Motivated teachers, motivated learners

Written by Rossana Quiroz, M.A.

In order to answer this question, I think it is important to reflect on two things: what motivated us to learn a foreign language and what motivates us to teach it? This reflection helps us understand the challenges our students face and gives us the tools to deliver meaningful lessons so our students can improve their motivation and language skills.

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Biggest take away from classroom observation

By Rossana Quiroz

As educators, we look for the resources that can help us incorporate new teaching trends and improve our professional knowledge. In addition to these sources, one can also benefit from class observations. Taking the time to visit our colleagues’ classes will open up a variety of helpful tools as well as an opportunity for reflection.

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Getting the most of unplanned learning opportunities in the classroom

That advice resonated in my mind and I became more aware of my students’ performance during the lesson. I keep in mind a simple question when planning an activity: how meaningful is it to my students’ needs? The answer to that question comes from two sources: planned and unplanned learning opportunities.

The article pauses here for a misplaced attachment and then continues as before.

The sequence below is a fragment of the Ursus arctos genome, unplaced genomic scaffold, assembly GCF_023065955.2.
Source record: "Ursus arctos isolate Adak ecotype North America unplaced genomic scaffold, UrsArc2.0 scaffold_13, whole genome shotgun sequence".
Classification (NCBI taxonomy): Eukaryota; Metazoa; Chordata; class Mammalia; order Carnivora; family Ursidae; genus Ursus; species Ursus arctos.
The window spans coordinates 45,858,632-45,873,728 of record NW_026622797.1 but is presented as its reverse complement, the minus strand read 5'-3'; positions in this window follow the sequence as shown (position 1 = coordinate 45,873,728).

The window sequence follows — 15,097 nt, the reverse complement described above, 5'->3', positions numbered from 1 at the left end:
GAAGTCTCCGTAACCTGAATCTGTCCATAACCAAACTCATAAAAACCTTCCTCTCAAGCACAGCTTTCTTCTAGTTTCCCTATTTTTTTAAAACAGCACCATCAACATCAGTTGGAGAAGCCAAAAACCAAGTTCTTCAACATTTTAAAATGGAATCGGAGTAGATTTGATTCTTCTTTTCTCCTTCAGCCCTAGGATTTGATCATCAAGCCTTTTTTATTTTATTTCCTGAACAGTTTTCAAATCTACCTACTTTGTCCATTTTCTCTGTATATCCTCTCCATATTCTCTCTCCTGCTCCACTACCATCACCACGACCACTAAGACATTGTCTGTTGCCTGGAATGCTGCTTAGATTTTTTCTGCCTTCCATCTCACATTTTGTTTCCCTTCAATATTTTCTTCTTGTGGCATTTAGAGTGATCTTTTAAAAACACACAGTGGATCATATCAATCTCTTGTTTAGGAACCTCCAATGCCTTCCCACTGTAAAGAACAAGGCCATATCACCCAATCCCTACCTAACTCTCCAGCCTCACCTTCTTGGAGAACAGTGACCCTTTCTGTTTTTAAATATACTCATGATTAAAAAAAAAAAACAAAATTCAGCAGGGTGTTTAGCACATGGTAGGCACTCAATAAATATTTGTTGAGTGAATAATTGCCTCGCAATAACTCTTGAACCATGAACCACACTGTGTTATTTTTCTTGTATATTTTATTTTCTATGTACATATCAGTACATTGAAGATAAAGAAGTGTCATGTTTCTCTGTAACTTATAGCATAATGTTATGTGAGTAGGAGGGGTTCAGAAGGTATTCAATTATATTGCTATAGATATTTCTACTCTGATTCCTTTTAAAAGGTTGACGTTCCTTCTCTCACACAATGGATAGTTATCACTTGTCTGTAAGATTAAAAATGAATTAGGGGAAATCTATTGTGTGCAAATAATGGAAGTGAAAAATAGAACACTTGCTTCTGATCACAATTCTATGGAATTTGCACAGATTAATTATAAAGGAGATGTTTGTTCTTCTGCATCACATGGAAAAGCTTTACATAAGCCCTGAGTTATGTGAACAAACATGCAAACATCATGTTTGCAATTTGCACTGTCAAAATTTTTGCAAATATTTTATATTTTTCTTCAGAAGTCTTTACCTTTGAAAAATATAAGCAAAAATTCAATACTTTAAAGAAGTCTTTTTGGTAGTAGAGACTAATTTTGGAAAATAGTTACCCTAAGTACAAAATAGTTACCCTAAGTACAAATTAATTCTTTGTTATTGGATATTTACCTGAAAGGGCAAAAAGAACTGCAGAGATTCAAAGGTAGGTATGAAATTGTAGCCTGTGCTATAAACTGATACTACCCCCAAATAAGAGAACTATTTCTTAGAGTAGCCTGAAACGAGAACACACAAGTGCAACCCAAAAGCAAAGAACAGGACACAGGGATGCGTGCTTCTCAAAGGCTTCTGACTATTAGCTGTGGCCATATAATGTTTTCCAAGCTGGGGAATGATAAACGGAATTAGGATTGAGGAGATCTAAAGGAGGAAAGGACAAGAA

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Linking classroom research and teaching practice

Not every class is the same nor their specific needs. One of the things that has helped me face the challenges and learn from them was reflection. Reflecting on teaching ideas from; reflecting on previous activities and reflecting on my students´ interests. Now, what does this reflection lead to and what does it trigger?

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Helping low level students develop their communicative competence and skills

Both adults and children develop their communicative competence at different paces. How can we help them to accomplish their communication goals, regardless of their level of proficiency?

I will focus on two strategies that not only help low level students, but all language learners:

1. Building rapport

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